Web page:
Directly accessing ARM registers from C/C++

I’ve got a BeagleBone Black running Angstrom, and I want to directly access the ARM335 registers from my C/C++ programs. A trivial example would be to “read” the Device_ID at memory location 0x44E10600. To do this I tried:

using namespace std;

unsigned long int *p;
unsigned long int DevID = 0x44E10600;

p1 = DevID; // <= this gives a compiler error: "invalid conversion from ‘long unsigned int’ to ‘long unsigned int*’
cout << *p1 << endl; // <= if I “cheat” around the compiler error, I get a Segmentation fault from this statement

// etc

Note 1: just the p1 = DevI statement causes a fatal compiler error (as indicated in the comment.
Note 2: I can get around this by using the -fpermissive compiler option, but then the cout statement (or any other way of extracting the contents of that memory location) gives me the segmentation fault.

I think this is a permissions thing – which means I ought to be able to fix it with some command. Is this correct? In any case, can someone tell me how to read/write to a particular memory location using c/c++? Much obliged!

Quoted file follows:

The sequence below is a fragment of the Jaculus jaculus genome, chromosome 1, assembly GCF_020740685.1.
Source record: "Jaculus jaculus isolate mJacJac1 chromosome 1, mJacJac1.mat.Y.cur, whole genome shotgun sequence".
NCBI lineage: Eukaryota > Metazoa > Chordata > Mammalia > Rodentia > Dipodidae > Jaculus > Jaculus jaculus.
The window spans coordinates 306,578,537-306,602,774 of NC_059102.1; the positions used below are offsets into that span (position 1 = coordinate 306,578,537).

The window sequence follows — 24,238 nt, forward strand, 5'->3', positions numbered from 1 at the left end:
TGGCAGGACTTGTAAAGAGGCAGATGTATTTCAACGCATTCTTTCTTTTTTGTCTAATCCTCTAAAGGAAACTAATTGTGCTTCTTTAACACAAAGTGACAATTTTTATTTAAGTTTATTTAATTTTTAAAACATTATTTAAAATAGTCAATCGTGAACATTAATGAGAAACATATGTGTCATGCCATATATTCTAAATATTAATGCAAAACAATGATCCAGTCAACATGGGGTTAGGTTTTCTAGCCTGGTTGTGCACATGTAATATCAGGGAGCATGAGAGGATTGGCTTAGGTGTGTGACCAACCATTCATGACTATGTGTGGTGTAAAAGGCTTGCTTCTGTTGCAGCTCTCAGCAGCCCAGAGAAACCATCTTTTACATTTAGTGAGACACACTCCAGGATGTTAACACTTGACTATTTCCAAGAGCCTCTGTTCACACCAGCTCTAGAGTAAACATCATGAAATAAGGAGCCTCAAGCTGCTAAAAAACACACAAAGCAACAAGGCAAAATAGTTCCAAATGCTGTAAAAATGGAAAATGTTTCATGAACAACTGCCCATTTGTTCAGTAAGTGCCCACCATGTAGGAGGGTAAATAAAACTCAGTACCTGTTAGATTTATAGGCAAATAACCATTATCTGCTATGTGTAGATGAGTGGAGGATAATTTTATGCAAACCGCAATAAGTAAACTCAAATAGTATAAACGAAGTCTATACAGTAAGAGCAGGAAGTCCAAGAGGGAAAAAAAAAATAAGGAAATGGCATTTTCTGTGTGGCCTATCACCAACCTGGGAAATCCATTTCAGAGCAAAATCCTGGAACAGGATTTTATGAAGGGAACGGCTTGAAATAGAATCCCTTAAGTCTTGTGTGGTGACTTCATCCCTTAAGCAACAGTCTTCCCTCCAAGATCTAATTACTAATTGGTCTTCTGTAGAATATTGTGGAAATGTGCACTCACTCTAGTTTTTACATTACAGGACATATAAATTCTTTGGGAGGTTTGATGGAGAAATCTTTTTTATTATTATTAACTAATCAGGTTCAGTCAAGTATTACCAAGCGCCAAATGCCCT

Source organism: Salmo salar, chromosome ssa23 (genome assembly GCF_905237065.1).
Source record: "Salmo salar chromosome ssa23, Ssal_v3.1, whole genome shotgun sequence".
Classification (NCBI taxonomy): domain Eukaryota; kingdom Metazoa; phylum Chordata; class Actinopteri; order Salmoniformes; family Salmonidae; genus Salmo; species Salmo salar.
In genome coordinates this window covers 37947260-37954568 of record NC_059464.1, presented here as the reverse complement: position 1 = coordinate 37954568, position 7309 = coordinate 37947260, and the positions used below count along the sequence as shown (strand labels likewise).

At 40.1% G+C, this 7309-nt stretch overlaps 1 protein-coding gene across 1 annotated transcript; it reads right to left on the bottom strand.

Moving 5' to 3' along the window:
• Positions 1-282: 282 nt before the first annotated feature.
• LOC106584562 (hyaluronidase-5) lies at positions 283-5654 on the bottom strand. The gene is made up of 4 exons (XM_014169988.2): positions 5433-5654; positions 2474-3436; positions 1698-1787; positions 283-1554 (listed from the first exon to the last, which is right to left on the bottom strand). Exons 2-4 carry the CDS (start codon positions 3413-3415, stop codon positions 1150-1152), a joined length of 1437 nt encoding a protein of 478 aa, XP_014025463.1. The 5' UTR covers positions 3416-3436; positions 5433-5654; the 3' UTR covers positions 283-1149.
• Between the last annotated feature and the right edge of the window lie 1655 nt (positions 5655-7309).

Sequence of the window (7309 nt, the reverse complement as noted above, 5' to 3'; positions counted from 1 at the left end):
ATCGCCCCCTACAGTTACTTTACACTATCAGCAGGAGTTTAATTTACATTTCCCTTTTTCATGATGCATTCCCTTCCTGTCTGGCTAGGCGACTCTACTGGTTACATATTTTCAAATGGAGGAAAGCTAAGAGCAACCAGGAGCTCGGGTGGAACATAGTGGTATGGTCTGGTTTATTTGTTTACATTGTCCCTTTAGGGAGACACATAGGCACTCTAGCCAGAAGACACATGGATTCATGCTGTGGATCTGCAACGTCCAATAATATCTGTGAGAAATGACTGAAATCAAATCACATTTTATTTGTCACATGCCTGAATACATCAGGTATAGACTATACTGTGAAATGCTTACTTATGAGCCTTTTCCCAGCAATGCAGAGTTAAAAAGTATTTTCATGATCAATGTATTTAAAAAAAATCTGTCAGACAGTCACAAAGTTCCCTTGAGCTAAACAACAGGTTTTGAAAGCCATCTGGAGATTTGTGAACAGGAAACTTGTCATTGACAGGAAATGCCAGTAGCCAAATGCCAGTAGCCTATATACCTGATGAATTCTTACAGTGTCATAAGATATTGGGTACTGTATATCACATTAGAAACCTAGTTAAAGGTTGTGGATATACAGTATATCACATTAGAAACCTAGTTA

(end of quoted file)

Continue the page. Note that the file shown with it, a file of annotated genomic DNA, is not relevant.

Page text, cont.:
I personally have not tried this, but have you thought about trying to use mmap to link the device driver io file directly into memory?


You are running on a system with virtual memory, so you can't just
access the physical memory location and expect it to work. There's a
re-mapping system of memory pages between your process address space and
the physical memory bus.

The way you do this is to mmap the /dev/mem file, with appropriate
offset and length values. This gets you a memory pointer in your
program you can use to access the physical memory address you want.

I'd provide full details, but I live in Topeka and am a KU fan! :slight_smile:

Actually, I'm typing on a netbook in a hotel room, or I'd dig something
up for should be pretty easy to find on-line with a bit of a
search. If you're still stuck tomorrow, I can dig up some code when I'm
at the office.'s one example, not the best, but maybe it will get you started:

Here’s[1] and example I use with my students.